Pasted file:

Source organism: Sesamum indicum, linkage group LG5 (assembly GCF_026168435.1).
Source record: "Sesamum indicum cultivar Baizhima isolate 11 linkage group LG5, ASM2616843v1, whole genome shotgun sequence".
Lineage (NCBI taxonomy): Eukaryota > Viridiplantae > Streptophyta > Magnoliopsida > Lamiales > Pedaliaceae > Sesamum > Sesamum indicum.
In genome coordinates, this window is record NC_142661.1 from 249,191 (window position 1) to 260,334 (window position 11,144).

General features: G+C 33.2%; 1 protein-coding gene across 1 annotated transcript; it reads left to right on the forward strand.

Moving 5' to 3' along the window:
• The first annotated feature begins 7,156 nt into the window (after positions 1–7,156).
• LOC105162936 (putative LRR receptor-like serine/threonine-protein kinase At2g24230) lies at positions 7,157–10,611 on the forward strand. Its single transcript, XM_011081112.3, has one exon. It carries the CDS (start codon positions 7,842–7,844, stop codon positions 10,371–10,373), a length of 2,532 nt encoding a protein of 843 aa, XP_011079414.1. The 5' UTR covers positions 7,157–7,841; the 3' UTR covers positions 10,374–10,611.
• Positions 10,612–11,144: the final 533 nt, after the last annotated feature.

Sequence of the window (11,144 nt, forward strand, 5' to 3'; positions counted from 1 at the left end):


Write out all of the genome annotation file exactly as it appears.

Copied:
Source organism: Sesamum indicum, linkage group LG5 (assembly GCF_026168435.1).
Source record: "Sesamum indicum cultivar Baizhima isolate 11 linkage group LG5, ASM2616843v1, whole genome shotgun sequence".
Lineage (NCBI taxonomy): Eukaryota > Viridiplantae > Streptophyta > Magnoliopsida > Lamiales > Pedaliaceae > Sesamum > Sesamum indicum.
In genome coordinates, this window is record NC_142661.1 from 249,191 (window position 1) to 260,334 (window position 11,144).

General features: G+C 33.2%; 1 protein-coding gene across 1 annotated transcript; it reads left to right on the forward strand.

Moving 5' to 3' along the window:
• The first annotated feature begins 7,156 nt into the window (after positions 1–7,156).
• LOC105162936 (putative LRR receptor-like serine/threonine-protein kinase At2g24230) lies at positions 7,157–10,611 on the forward strand. Its single transcript, XM_011081112.3, has one exon. It carries the CDS (start codon positions 7,842–7,844, stop codon positions 10,371–10,373), a length of 2,532 nt encoding a protein of 843 aa, XP_011079414.1. The 5' UTR covers positions 7,157–7,841; the 3' UTR covers positions 10,374–10,611.
• Positions 10,612–11,144: the final 533 nt, after the last annotated feature.

Sequence of the window (11,144 nt, forward strand, 5' to 3'; positions counted from 1 at the left end):